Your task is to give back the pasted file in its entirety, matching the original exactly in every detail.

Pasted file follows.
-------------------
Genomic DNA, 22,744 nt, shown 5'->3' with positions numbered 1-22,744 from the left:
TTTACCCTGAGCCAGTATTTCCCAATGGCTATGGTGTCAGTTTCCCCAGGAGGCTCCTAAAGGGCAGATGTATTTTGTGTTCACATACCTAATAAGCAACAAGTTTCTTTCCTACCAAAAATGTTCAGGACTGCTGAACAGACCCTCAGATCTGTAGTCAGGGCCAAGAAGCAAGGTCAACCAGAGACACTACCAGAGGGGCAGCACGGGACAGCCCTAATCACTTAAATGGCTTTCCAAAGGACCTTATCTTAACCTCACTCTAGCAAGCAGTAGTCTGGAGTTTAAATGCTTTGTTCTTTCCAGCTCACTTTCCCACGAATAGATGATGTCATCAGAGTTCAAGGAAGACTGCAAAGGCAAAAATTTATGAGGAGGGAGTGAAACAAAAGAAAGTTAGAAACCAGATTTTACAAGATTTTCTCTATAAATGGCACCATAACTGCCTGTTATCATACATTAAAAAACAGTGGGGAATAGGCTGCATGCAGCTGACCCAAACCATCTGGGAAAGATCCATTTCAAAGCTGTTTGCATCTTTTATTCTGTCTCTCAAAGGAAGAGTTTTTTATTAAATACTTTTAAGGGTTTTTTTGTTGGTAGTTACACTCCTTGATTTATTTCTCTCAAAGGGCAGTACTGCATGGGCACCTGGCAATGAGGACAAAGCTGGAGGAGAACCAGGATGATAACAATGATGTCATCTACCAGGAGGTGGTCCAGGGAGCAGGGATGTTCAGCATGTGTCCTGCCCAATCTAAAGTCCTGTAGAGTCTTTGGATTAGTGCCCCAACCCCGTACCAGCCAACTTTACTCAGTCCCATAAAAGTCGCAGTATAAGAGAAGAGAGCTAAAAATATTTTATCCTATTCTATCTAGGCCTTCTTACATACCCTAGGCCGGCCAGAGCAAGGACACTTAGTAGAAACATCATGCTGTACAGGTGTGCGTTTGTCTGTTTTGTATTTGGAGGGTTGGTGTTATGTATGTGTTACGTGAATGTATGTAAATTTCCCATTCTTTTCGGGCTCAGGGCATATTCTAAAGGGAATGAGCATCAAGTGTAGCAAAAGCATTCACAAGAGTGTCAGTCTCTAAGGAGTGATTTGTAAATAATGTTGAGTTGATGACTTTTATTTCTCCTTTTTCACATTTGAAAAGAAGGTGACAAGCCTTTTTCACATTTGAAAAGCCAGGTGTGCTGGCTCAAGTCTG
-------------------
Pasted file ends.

Genomic DNA, 22,744 nt, shown 5'->3' with positions numbered 1-22,744 from the left:
TTTACCCTGAGCCAGTATTTCCCAATGGCTATGGTGTCAGTTTCCCCAGGAGGCTCCTAAAGGGCAGATGTATTTTGTGTTCACATACCTAATAAGCAACAAGTTTCTTTCCTACCAAAAATGTTCAGGACTGCTGAACAGACCCTCAGATCTGTAGTCAGGGCCAAGAAGCAAGGTCAACCAGAGACACTACCAGAGGGGCAGCACGGGACAGCCCTAATCACTTAAATGGCTTTCCAAAGGACCTTATCTTAACCTCACTCTAGCAAGCAGTAGTCTGGAGTTTAAATGCTTTGTTCTTTCCAGCTCACTTTCCCACGAATAGATGATGTCATCAGAGTTCAAGGAAGACTGCAAAGGCAAAAATTTATGAGGAGGGAGTGAAACAAAAGAAAGTTAGAAACCAGATTTTACAAGATTTTCTCTATAAATGGCACCATAACTGCCTGTTATCATACATTAAAAAACAGTGGGGAATAGGCTGCATGCAGCTGACCCAAACCATCTGGGAAAGATCCATTTCAAAGCTGTTTGCATCTTTTATTCTGTCTCTCAAAGGAAGAGTTTTTTATTAAATACTTTTAAGGGTTTTTTTGTTGGTAGTTACACTCCTTGATTTATTTCTCTCAAAGGGCAGTACTGCATGGGCACCTGGCAATGAGGACAAAGCTGGAGGAGAACCAGGATGATAACAATGATGTCATCTACCAGGAGGTGGTCCAGGGAGCAGGGATGTTCAGCATGTGTCCTGCCCAATCTAAAGTCCTGTAGAGTCTTTGGATTAGTGCCCCAACCCCGTACCAGCCAACTTTACTCAGTCCCATAAAAGTCGCAGTATAAGAGAAGAGAGCTAAAAATATTTTATCCTATTCTATCTAGGCCTTCTTACATACCCTAGGCCGGCCAGAGCAAGGACACTTAGTAGAAACATCATGCTGTACAGGTGTGCGTTTGTCTGTTTTGTATTTGGAGGGTTGGTGTTATGTATGTGTTACGTGAATGTATGTAAATTTCCCATTCTTTTCGGGCTCAGGGCATATTCTAAAGGGAATGAGCATCAAGTGTAGCAAAAGCATTCACAAGAGTGTCAGTCTCTAAGGAGTGATTTGTAAATAATGTTGAGTTGATGACTTTTATTTCTCCTTTTTCACATTTGAAAAGAAGGTGACAAGCCTTTTTCACATTTGAAAAGCCAGGTGTGCTGGCTCAAGTCTG